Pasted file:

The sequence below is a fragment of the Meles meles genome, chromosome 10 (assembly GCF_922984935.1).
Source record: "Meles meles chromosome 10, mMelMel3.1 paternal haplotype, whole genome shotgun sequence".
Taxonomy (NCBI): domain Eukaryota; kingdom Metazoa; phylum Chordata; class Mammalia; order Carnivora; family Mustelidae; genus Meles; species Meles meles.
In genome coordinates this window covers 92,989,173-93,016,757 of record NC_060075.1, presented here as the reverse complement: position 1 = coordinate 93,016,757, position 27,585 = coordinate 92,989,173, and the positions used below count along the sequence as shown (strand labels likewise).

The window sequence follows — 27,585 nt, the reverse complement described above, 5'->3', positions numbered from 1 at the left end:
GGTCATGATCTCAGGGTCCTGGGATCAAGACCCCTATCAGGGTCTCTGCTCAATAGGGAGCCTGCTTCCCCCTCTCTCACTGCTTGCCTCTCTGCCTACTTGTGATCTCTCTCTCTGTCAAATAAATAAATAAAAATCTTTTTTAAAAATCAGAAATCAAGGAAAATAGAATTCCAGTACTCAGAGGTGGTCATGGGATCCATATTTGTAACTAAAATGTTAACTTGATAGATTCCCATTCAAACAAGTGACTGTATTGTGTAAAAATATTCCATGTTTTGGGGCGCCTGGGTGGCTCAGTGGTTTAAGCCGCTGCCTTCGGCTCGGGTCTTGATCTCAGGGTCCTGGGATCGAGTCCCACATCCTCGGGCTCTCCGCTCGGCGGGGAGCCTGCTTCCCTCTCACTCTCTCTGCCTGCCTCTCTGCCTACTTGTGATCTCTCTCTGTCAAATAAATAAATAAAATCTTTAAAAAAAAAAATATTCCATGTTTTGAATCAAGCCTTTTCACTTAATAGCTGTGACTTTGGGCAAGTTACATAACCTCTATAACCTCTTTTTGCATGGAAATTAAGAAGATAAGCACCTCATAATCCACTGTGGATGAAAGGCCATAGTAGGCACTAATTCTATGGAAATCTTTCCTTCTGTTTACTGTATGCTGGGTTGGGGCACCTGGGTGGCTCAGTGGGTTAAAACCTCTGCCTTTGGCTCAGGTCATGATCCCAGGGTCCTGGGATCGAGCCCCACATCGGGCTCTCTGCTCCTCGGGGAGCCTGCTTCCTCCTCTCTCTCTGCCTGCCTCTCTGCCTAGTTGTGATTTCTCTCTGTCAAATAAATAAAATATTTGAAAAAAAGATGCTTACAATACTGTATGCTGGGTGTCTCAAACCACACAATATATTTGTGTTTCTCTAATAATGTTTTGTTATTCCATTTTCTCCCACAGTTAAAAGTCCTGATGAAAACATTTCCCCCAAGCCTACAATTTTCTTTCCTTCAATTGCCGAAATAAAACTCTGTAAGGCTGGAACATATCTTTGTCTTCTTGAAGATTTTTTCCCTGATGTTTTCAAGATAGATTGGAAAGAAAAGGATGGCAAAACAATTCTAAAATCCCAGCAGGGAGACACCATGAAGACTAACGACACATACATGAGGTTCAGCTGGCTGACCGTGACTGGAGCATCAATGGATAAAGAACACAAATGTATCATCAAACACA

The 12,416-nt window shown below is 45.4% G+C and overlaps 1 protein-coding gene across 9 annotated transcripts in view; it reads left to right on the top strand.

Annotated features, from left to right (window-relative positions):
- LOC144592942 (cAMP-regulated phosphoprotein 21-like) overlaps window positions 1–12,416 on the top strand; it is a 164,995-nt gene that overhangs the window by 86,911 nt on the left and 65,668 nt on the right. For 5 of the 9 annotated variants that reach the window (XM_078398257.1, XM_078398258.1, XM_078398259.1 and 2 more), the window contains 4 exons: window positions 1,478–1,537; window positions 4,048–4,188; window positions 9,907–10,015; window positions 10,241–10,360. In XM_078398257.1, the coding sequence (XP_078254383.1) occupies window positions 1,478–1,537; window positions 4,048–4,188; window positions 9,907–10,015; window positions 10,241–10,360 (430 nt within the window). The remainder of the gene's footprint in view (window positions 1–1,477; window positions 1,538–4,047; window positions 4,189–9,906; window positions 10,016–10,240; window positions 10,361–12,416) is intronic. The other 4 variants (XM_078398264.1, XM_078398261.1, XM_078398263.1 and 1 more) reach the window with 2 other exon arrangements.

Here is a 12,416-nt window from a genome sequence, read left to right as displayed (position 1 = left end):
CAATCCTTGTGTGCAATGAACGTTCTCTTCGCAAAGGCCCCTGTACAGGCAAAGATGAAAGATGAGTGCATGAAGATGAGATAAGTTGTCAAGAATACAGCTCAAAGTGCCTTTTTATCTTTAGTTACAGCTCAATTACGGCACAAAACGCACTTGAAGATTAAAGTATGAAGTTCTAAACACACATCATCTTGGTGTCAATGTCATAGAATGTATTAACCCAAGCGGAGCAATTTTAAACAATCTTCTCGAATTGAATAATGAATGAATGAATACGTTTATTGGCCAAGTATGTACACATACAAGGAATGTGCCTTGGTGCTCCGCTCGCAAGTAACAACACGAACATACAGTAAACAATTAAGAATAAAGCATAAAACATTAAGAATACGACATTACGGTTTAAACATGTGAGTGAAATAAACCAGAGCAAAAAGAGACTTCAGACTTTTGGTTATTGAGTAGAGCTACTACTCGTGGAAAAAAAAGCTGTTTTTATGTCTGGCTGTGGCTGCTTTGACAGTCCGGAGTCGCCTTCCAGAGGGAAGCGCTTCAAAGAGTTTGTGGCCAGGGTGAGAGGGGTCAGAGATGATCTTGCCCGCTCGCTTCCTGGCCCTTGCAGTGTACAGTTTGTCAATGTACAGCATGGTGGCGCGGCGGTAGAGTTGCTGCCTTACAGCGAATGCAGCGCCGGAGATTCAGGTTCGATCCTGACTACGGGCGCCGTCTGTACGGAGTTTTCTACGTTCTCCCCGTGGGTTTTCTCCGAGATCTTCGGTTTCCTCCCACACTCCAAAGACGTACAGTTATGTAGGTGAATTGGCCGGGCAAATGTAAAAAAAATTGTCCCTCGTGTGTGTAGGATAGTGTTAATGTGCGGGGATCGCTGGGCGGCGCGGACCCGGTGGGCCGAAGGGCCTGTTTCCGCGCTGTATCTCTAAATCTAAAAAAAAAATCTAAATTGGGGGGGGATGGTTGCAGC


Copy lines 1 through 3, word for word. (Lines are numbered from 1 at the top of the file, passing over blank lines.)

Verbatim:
The sequence below is a fragment of the Meles meles genome, chromosome 10 (assembly GCF_922984935.1).
Source record: "Meles meles chromosome 10, mMelMel3.1 paternal haplotype, whole genome shotgun sequence".
Taxonomy (NCBI): domain Eukaryota; kingdom Metazoa; phylum Chordata; class Mammalia; order Carnivora; family Mustelidae; genus Meles; species Meles meles.